Outten & Golden: Empowering Employees in the Workplace

Posts Tagged ‘MLK’

Martin Luther King Jr. Was a Union Man

Monday, January 21st, 2019

If Martin Luther King Jr. still lived, he’d probably tell people to join unions.

King understood racial equality was inextricably linked to economics. He asked, “What good does it do to be able to eat at a lunch counter if you can’t buy a hamburger?”

Those disadvantages have persisted. Today, for instance, the wealth of the average white family is more than 20 times that of a black one.

King’s solution was unionism.

Convergence of needs

In 1961, King spoke before the AFL-CIO, the nation’s largest and most powerful labor organization, to explain why he felt unions were essential to civil rights progress.

“Negroes are almost entirely a working people,” he said. “Our needs are identical with labor’s needs – decent wages, fair working conditions, livable housing, old age security, health and welfare measures, conditions in which families can grow, have education for their children and respect in the community.”

My new book, “Dockworker Power: Race and Activism in Durban and the San Francisco Bay Area,” chronicles King’s relationship with a labor union that was, perhaps, the most racially progressive in the country. That was Local 10 of the International Longshoremen’s and Warehousemen’s Union, or ILWU.

ILWU Local 10 represented workers who loaded and unloaded cargo from ships throughout San Francisco Bay’s waterfront. Its members’ commitment to racial equality may be as surprising as it is unknown.

In 1967, the year before his murder, King visited ILWU Local 10 to see what interracial unionism looked like. King met with these unionists at their hall in a then-thriving, portside neighborhood – now a gentrifiedtourist area best known for Fisherman’s Wharf, Pier 39.

While King knew about this union, ILWU history isn’t widely known off the waterfront.

Civil rights on the waterfront

Dockworkers had suffered for decades from a hiring system compared to a “slave auction.” Once hired, they routinely worked 24 to 36 hour shifts, experienced among the highest rates of injury and death of any job, and endured abusive bosses. And they did so for incredibly low wages.

In 1934, San Francisco longshoremen – who were non-union since employers had crushed their union in 1919 – reorganized and led a coast-wide “Big Strike.”

In the throes of the Great Depression, these increasingly militant and radicalized dockworkers walked off the job. After 83 days on strike, they won a huge victory: wage increases, a coast-wide contract and union-controlled hiring halls.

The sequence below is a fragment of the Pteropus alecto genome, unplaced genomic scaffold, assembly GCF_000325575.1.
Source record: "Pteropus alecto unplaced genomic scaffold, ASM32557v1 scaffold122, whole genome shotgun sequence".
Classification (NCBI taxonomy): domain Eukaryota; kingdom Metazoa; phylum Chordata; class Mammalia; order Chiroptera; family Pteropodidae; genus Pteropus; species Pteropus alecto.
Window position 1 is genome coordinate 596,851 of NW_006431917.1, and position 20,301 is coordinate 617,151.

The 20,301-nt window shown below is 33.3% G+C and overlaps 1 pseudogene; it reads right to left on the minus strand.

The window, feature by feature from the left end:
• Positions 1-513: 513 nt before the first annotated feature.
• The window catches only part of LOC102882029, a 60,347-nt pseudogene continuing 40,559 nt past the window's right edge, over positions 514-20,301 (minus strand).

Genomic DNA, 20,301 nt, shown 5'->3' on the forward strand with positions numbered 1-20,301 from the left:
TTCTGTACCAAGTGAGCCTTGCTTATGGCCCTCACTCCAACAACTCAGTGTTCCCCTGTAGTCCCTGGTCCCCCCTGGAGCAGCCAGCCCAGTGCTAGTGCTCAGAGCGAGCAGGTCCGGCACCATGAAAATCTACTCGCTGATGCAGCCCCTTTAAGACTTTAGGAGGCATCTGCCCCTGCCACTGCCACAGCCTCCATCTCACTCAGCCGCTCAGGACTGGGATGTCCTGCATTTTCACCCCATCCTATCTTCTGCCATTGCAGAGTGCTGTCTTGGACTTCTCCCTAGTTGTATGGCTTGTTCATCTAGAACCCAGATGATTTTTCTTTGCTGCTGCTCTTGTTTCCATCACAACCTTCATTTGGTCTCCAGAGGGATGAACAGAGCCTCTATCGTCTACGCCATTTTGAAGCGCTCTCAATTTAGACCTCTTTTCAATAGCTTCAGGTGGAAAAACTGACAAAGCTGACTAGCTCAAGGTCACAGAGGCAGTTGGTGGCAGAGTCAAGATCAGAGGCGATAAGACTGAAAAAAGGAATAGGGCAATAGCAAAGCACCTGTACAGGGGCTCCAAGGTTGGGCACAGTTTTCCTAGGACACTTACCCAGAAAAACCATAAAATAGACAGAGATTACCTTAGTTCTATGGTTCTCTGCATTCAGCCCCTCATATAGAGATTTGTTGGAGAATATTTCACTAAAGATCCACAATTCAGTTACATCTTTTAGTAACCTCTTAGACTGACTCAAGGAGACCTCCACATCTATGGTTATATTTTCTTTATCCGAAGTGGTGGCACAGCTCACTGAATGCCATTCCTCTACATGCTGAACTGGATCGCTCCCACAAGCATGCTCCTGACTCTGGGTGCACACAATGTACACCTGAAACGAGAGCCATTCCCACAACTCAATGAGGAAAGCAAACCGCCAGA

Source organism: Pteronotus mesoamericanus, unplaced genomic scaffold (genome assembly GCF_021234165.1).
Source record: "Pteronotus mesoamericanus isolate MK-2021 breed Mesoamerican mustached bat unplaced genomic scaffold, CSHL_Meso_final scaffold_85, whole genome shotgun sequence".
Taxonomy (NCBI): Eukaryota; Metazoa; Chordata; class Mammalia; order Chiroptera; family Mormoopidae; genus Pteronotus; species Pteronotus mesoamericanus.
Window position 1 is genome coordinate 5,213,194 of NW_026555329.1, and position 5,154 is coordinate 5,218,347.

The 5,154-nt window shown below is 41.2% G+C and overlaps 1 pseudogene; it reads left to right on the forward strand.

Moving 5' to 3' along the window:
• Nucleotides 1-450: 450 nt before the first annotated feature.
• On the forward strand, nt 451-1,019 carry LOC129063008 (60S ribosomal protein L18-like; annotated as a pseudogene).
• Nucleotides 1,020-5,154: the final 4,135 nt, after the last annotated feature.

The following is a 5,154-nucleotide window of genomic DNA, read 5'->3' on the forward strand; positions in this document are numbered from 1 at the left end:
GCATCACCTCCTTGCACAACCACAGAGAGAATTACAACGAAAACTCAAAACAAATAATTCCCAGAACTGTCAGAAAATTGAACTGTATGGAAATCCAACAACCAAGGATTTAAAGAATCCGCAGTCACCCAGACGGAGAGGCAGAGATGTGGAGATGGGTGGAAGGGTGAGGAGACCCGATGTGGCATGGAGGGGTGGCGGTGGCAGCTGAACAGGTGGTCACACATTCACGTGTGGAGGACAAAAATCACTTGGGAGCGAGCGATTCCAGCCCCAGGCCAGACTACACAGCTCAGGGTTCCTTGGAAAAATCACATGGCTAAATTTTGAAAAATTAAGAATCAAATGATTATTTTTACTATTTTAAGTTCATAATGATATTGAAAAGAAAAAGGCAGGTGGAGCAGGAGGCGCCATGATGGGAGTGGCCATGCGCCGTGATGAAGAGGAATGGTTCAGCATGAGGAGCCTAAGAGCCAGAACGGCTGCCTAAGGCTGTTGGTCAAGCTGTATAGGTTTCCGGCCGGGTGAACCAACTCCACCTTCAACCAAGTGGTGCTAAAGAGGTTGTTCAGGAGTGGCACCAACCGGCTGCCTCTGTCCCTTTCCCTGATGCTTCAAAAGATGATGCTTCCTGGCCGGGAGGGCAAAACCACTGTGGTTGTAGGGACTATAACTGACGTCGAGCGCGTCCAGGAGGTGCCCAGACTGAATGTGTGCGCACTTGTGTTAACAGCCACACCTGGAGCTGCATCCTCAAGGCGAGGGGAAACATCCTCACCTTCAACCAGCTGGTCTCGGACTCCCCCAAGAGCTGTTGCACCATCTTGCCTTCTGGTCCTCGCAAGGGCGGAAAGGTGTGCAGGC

Soon, these “wharf rats,” among the region’s poorest and most exploited workers, became “lords of the docks,” commanding the highest wages and best conditions of any blue-collar worker in the region.

At its inception, Local 10’s membership was 99 percent white. But Harry Bridges, the union’s charismatic leader, joined with fellow union radicals to commit to racial equality in its ranks.

Originally from Australia, Bridges started working on the San Francisco waterfront in the early 1920s. It was during the Big Strike that he emerged as a leader.

Bridges coordinated during the strike with C.L. Dellums, the leading black unionist in the Bay Area, and made sure the handful of black dockworkers would not cross picket lines as replacement workers. Bridges promised they would get a fair deal in the new union. One of the union’s first moves after the strike was integrating work gangs that previously had been segregated.

Local 10 overcame pervasive discrimination

Cleophas Williams, a black man originally from Arkansas, was among those who got into Local 10 in 1944. He belonged to a wave of African-Americans who, due to the massive labor shortage caused by World War II, fled the racism and discriminatory laws of the Jim Crow South for better lives – and better jobs – outside of it. Hundreds of thousands of blacks moved to the Bay Area, and tens of thousands found jobs in the booming shipbuilding industry.

Black workers in shipbuilding experienced pervasive discrimination. Employers shunted them off into less attractive jobs and paid them less. Similarly, the main shipbuilders’ union proved hostile to black workers who, when allowed in, were placed in segregated locals.

A few thousand black men, including Williams, were hired as longshoremen during the war. He later recalled to historian Harvey Schwartz: “When I first came on the waterfront, many black workers felt that Local 10 was a utopia.”